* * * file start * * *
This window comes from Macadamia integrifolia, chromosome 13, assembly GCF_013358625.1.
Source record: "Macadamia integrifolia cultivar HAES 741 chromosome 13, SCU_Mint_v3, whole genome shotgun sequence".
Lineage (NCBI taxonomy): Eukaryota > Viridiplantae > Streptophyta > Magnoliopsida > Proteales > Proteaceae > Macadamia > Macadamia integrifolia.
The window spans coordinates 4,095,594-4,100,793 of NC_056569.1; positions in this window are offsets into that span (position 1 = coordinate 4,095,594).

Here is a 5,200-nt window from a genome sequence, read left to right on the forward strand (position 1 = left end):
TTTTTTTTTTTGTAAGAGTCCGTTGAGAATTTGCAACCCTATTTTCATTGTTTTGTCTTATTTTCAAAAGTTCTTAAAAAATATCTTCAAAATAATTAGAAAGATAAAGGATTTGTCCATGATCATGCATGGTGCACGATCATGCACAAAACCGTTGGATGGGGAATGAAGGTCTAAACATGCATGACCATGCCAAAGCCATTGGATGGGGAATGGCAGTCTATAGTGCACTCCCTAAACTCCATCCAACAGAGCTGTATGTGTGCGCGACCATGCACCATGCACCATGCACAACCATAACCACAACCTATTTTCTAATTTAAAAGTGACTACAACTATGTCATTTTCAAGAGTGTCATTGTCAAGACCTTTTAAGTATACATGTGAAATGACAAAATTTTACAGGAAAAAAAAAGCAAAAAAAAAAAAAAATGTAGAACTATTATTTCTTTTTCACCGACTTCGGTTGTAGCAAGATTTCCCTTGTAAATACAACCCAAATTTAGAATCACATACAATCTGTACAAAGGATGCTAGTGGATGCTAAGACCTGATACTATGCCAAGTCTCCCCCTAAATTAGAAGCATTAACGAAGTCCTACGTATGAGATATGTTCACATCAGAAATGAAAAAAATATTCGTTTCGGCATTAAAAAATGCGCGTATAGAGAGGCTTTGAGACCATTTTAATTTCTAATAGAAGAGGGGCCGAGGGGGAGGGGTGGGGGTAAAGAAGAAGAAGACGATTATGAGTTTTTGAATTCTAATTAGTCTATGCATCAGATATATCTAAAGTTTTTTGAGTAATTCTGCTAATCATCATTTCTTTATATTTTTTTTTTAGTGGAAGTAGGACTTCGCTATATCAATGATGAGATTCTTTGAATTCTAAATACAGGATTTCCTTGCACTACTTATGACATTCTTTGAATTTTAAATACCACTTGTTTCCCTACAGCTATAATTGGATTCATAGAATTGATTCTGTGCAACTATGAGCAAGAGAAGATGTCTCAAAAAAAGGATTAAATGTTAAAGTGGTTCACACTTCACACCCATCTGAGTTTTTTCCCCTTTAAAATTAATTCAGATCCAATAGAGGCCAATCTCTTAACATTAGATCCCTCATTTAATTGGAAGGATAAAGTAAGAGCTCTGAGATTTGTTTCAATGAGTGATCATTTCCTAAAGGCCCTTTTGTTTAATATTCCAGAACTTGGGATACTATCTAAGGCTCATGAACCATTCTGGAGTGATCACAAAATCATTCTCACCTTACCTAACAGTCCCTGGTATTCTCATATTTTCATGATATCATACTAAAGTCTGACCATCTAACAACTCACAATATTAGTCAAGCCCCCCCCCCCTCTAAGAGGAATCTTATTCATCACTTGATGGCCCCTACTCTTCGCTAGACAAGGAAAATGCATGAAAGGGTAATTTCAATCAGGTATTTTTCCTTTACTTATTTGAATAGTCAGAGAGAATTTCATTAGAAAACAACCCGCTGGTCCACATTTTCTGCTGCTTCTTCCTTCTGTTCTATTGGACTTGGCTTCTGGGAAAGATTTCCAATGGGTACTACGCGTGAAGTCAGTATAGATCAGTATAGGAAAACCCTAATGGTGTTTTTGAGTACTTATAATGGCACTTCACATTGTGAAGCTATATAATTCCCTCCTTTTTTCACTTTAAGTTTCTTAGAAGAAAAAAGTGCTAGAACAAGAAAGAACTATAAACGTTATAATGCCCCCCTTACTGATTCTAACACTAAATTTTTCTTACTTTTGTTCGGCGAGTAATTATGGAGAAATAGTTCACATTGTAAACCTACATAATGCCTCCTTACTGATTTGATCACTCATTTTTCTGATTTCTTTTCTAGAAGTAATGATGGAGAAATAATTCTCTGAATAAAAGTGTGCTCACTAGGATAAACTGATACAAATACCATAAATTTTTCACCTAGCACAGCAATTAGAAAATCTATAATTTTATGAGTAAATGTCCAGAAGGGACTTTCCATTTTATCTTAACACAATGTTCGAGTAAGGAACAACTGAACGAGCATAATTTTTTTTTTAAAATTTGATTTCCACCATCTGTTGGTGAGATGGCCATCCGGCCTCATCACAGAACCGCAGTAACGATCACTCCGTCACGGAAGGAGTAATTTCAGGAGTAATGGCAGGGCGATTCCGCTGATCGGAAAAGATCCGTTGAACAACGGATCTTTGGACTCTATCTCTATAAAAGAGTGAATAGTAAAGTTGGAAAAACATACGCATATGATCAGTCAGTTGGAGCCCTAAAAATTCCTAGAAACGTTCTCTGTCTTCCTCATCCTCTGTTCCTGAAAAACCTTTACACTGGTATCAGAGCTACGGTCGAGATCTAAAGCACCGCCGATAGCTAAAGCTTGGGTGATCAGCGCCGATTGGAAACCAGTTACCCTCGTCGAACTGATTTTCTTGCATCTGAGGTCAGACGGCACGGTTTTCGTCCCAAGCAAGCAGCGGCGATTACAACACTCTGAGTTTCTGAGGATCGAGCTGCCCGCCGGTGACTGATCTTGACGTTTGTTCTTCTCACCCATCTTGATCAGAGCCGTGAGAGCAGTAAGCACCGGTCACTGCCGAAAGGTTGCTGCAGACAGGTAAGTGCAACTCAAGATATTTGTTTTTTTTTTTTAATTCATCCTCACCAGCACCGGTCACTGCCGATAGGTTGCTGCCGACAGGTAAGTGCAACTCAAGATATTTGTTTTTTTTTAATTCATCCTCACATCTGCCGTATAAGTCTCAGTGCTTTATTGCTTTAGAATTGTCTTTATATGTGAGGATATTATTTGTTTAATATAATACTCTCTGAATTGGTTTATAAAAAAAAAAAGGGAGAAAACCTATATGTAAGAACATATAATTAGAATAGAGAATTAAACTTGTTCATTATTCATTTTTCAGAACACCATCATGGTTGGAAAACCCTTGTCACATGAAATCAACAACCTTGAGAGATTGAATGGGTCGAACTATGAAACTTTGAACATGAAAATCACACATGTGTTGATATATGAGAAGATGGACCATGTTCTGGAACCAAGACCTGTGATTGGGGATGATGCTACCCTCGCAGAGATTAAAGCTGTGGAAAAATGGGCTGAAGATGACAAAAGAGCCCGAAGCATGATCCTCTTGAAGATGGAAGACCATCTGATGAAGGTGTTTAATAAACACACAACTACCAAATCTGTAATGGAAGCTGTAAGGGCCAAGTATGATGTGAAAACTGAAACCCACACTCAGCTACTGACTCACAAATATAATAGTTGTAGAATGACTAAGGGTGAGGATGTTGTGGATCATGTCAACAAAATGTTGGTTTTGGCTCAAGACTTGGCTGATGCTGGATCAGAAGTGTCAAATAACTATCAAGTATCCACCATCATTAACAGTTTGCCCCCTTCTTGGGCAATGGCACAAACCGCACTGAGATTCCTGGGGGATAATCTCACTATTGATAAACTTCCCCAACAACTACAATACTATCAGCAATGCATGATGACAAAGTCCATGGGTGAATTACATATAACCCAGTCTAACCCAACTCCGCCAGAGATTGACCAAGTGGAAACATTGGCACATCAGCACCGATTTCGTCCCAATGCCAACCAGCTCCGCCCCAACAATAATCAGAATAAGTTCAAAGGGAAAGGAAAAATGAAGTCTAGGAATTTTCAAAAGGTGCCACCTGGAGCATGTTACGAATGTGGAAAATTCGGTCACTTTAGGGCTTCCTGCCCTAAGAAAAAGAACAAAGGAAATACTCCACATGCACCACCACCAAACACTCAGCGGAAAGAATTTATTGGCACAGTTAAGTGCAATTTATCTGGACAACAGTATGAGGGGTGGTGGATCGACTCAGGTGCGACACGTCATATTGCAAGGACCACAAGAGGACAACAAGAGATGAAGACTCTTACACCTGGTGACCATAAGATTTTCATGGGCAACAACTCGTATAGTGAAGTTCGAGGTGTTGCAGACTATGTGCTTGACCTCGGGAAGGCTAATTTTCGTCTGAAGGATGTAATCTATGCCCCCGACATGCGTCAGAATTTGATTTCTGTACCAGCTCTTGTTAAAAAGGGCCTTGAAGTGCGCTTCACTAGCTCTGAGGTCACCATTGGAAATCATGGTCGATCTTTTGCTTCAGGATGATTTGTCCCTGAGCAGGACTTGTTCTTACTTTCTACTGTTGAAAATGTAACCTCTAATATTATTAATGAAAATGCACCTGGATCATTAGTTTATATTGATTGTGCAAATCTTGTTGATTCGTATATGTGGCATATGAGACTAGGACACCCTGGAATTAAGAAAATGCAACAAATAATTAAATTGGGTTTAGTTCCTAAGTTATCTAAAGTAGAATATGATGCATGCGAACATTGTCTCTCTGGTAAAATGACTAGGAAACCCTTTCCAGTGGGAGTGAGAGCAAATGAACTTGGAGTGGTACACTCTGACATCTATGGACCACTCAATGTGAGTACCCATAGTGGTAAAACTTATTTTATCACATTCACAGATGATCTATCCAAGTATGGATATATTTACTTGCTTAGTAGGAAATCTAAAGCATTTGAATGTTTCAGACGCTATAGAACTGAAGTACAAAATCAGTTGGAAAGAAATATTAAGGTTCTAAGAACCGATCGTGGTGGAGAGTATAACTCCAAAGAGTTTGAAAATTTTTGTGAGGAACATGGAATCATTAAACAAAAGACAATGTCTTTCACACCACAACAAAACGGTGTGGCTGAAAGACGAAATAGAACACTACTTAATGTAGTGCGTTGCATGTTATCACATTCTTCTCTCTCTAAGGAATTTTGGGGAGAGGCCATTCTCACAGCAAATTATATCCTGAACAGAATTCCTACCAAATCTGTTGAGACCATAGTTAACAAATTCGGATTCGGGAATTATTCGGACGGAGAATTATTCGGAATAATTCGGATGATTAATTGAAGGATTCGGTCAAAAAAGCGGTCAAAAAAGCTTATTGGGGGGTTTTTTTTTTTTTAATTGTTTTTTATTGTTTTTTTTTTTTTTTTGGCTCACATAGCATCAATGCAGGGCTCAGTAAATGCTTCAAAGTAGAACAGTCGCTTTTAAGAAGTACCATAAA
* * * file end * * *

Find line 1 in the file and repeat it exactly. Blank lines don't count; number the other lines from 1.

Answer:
This window comes from Macadamia integrifolia, chromosome 13, assembly GCF_013358625.1.